A few weeks ago, Baseball Prospectus unveiled a number of useful new metrics to evaluate pitchers: Power, Command, and Stamina. There’s a lot that goes into each of these metrics, and it’s worth reading through BP’s explanation to really wrap your head around what they’re measuring.
In short, Power Score tries to quantify how much of a “power pitcher” a pitcher really is. Power Score is mainly determined by how often a pitcher throws his fastball, the velocity with which he throws it, and how hard he throws his secondaries.
Command Score attempts to pin down a pitcher’s ability to hit his spots. It builds upon BP’s CSAA and CSProb metrics to evaluate how well a pitcher can consistently paint the edges of the zone and how often he can throw strikes in general.
Stamina Score is a measure of a pitcher’s durability. It takes into account how many pitches a pitcher typically throws in a game, as well as how many batters he faces and how much rest he requires between outings.
One of the interesting things about these metrics is that pitchers that appear high on their leaderboards aren’t necessarily “good” or “bad.” There’s no implied virtue in simply being a power pitcher or having lots of stamina. These metrics are only trying to help describe a pitcher’s performance, rather than putting a value to it.
This fact allows us to draw our own conclusions. Let’s take a look at how the Yankees pitchers measured up based on BP’s new toys, starting with the starting pitchers:
Yankees Starters in 2017
These numbers don’t mean much without some context. Each score is calculated on a scale from 0 to 100. I pulled the scores for the 91 starters in MLB that started at least 25 games in 2017, so the rank listed in the table represents that pitcher’s rank among those 91. Within that sample, the average Power Score was 45, the average Command Score was 52, and the average Stamina Score was 73.
The first thing that jumps out is that the Yankees starters figures in general don’t actually jump out at you. The group’s average in each score (43 for Power, 49 for Command, 71 for Stamina) was actually just below average in each category.
In fact, Luis Severino’s Power Score is the only number that genuinely stands out. Only three pitchers profiled more as a power pitcher than Severino, which makes intuitive sense. Per Brooks Baseball, Severino threw has fastball over half the time, clocked in at about 98 mph, and threw his slider at a very hard 89 mph. That fits the description of a power pitcher to a T.
Also of note is where the Yankees rate especially low. In particular, CC Sabathia, Masahiro Tanaka, and Jordan Montgomery make up one of the least powerful starting trios in the game. Of the three, only Tanaka really has the capability of regularity hitting the mid-90’s with his fastball, and all three mostly rely on deep repertoires of soft secondary pitches to turn over lineups.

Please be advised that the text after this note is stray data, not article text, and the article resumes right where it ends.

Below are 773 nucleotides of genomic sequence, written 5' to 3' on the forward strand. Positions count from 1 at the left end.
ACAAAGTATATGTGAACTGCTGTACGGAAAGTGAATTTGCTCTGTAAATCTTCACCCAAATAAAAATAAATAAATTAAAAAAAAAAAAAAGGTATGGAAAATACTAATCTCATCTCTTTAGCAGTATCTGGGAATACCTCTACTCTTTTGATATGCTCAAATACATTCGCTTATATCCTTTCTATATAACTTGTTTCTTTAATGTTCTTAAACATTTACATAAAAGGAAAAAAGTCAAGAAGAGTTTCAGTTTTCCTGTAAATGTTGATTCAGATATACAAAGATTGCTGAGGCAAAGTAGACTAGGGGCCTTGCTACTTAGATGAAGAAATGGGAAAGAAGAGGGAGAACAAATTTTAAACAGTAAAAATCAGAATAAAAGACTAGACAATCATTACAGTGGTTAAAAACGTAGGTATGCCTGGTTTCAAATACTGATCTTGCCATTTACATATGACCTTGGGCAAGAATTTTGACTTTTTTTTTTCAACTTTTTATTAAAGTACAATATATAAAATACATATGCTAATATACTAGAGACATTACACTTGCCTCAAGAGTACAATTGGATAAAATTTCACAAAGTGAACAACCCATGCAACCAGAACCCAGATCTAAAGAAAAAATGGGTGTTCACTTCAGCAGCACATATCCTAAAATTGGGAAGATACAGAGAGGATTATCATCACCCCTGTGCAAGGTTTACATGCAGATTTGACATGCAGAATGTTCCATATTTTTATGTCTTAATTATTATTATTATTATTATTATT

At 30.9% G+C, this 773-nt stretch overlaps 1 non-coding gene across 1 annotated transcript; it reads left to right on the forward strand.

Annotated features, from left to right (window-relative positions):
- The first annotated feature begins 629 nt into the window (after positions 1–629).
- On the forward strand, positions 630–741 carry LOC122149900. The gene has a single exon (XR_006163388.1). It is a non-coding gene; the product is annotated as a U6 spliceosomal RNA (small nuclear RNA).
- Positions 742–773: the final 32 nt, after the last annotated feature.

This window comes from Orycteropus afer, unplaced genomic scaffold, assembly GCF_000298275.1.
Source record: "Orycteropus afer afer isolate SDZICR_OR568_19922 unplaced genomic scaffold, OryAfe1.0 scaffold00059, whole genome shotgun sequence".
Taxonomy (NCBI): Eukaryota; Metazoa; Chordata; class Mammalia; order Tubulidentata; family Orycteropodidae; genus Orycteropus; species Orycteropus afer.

Interestingly, the lowest ranking is Montgomery’s 87th slot in the Command category, which seems odd. Montgomery doesn’t have overpowering stuff, and was generally regarded as having fine command in the minors. He didn’t yield an egregious number of walks or homers in the majors either, so Montgomery’s low ranking is a bit of a surprise, and perhaps something to keep an eye on entering 2018.
Moving on to the relievers, I pulled the scores for the 150 pitchers in baseball that recorded at least 50 innings in relief in 2017. Here’s how the Yankees’ bullpen fared:
Yankees Relievers in 2017
The average Power Score in the sample was 54, the average Command was 50, and the average Stamina was 49. As one would expect, the pitchers in this sample pitch with more power and less command and stamina than do the starters.
Also as expected, there is no pitcher that throws with more power than Aroldis Chapman. He is the hardest thrower in history, and his slider is also a fairly hard offering, as well as one that he rarely opts for in favor of the heat.
Less expected is how highly Tommy Kahnle rates in terms of power. Kahnle’s name shows up next to downright fire-breathers like Craig Kimbrel and Kelvin Herrera, likely thanks to his reliance on his fastball. Brooks Baseball shows that Kahnles hurls his 97 mph heater two-thirds of the time.
Of all the Yankees relievers, Chad Green might show the best here. He rates highly in each metric, demonstrating his versatile set of skills. Green works with power, has shown fine command, and the ability to work multiple innings with frequency, a potent combination for a fireman reliever.
Overall, the Yankees simply have a powerful bullpen, which is hardly a shock, given the Yankees’ pitching corps made headlines for the incredible velocity they showed in last year’s playoffs. Again, rating highly in these metrics isn’t strictly a good thing, but it seems right that the Yankees have both one of the league’s most powerful relief corps as well the relief corps that projects to be easily the league’s best in 2018.
This is just a top-level view of these metrics what they tell us about the Yankees pitchers, as we can splice these numbers a million different ways. In fact, I would encourage you to do so at BP’s pitching leaderboards. In any event, it will be interesting to monitor how the Yankees’ staff fares in terms of these metrics going forward.